On July 21, 2019 the U.S. Supreme Court ruled unanimously that North Carolina could not tax the income of a New York trust where the only connection to North Carolina was a discretionary beneficiary who had not received and could not demand distributions. While the court’s opinion was applied narrowly to the facts, it provides support for planning with trusts to avoid or defer state income tax such as NINGs.
FACTS OF THE CASE
Decades ago, a father established a trust for the benefit of his children in New York. Some time later, the trust was subdivided into separate trusts, one for the benefit of his daughter Kimberley and her children and called the trust The Kimberley Rice Kaestner 1992 Family Trust (the “Kaestner Trust”). Kimberly moved to North Carolina at some point.
The North Carolina Department of Revenue assessed a $1.3 million tax for 2005-2008 because The Kaestner Trust was “for the benefit of” a North Carolina resident. The taxing authority relied on North Carolina statutes and a North Carolina Supreme Court case which found that a beneficiary residing in the state was sufficient to assess the tax. The Trustee paid the tax then appealed in the North Carolina courts. The appeal claimed that the Due Process Clause of the U.S. Constitution prevents North Carolina from assessing a tax where the only link to North Carolina was that a beneficiary resided in the state. All of the North Carolina courts agreed, holding “that the Kaestners’ in-state residence was too tenuous a link between the State and the Trust to support the tax.” The North Carolina Department of Revenue appealed to the U.S. Supreme Court.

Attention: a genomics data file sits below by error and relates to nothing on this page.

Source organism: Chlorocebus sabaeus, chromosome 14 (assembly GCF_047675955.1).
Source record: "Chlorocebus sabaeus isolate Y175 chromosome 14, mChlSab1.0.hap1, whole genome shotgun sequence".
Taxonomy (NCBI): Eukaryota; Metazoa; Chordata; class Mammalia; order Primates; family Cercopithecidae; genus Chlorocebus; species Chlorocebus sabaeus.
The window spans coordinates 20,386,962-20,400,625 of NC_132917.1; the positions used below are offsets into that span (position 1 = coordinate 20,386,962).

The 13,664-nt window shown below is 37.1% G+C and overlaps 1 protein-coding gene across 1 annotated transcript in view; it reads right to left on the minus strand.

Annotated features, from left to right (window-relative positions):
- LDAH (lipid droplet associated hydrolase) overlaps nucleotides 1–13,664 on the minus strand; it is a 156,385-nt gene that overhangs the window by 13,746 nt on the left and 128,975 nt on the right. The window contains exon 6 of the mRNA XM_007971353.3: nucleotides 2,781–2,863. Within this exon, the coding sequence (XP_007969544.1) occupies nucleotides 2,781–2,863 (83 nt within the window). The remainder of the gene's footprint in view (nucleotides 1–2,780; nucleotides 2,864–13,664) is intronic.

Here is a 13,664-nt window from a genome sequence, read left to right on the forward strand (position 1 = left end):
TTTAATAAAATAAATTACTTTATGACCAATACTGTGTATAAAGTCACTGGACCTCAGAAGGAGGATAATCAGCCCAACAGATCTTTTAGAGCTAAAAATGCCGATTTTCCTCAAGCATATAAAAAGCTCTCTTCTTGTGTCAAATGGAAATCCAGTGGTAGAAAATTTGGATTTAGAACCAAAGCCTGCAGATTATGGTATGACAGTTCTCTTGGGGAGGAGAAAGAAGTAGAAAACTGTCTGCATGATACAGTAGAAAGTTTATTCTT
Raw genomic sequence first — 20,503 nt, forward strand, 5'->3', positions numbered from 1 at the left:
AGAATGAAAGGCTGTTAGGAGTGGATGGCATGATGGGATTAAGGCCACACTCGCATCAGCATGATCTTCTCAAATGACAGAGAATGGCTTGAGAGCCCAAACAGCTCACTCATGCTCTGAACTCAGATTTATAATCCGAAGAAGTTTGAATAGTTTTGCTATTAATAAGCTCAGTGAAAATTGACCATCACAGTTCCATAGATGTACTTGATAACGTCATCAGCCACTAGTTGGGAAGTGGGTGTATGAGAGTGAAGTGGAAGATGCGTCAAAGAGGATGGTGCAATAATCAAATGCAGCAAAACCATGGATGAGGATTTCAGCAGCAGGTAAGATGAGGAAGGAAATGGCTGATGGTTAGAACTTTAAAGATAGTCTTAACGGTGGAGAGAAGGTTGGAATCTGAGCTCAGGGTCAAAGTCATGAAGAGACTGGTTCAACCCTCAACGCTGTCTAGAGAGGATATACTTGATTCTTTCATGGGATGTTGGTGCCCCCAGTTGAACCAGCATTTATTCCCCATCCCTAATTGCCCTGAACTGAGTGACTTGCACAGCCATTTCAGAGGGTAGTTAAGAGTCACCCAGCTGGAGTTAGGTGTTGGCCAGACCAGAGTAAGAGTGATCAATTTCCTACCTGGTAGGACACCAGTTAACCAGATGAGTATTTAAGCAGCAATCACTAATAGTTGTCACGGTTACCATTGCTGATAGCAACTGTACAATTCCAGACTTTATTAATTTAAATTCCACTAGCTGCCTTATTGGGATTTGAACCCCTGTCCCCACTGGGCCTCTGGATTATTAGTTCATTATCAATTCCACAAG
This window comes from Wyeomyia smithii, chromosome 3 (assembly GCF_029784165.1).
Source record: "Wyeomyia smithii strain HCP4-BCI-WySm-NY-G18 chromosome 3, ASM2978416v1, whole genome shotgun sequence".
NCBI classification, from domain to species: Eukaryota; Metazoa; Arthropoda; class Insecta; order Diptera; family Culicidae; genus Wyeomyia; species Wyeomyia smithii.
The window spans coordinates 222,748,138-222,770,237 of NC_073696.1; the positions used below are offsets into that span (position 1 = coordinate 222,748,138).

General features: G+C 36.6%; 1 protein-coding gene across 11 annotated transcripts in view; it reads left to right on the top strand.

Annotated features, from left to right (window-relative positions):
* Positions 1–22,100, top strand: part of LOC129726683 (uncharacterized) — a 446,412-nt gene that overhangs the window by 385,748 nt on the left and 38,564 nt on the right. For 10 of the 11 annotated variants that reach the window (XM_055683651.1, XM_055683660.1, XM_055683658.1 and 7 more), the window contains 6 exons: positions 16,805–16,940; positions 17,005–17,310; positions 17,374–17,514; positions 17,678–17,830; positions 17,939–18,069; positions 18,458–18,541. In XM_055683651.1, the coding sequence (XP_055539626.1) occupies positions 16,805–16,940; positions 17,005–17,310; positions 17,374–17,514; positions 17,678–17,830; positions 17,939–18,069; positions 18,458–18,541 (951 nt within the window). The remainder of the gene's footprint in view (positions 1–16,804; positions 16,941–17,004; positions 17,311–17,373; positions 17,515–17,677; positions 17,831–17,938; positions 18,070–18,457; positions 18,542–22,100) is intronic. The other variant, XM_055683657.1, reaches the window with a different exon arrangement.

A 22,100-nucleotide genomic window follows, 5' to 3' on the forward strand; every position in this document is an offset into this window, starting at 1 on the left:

The North Carolina Department of Revenue’s argument failed again at the highest court in the land. The State argued that a “trust and its constituents” (e.g. a trustee or beneficiary) are “inextricably intertwined,” and supports state taxation, and an in-state beneficiary is sufficient to tax the trust. The court acknowledged that while a beneficiary is central to a trust, there is such “wide variation in beneficiaries’ interests” in any trust and wouldn’t adopt such a hard-line rule to tax solely on that basis. Likewise, the State’s arguments that ruling in favor of the Trust would “undermine numerous state tax regimes” and could “lead to opportunistic gaming of state tax systems” failed.
The US Supreme Court considered the Due Process Clause of the U.S. Constitution. Ultimately, a minimum connection between the State and the trust is required to assess a tax. It was a purely discretionary trust. Distributions to or for the benefit of a beneficiary were in the sole discretion of a Trustee who was not in the State of North Carolina. The ruling was that the mere residence of the beneficiary in North Carolina was not sufficient to tax the trust because: 1. The beneficiary did not receive any income from the trust during the years in question, 2. The beneficiary had no right to demand trust income or to control, possess, enjoy, or receive trust assets, and 3, The beneficiary couldn’t count on receiving distributions from the trust at any known point in the future.
What does this case tell us? Although the ruling was limited to the narrow facts of this case, it gives us an excellent view of how the U.S. Supreme Court interprets States’ authority to tax trusts. It supports the idea that a trust can be established in another state and avoid/defer income tax in the state of the trust beneficiary. Establishing a non-grantor trust (a trust which is a separate income tax payer) in a state without state income tax (sometimes called ING Trusts). These types of trusts can be excellent tools in the right situation to minimize tax liabilities so long as they are structured properly.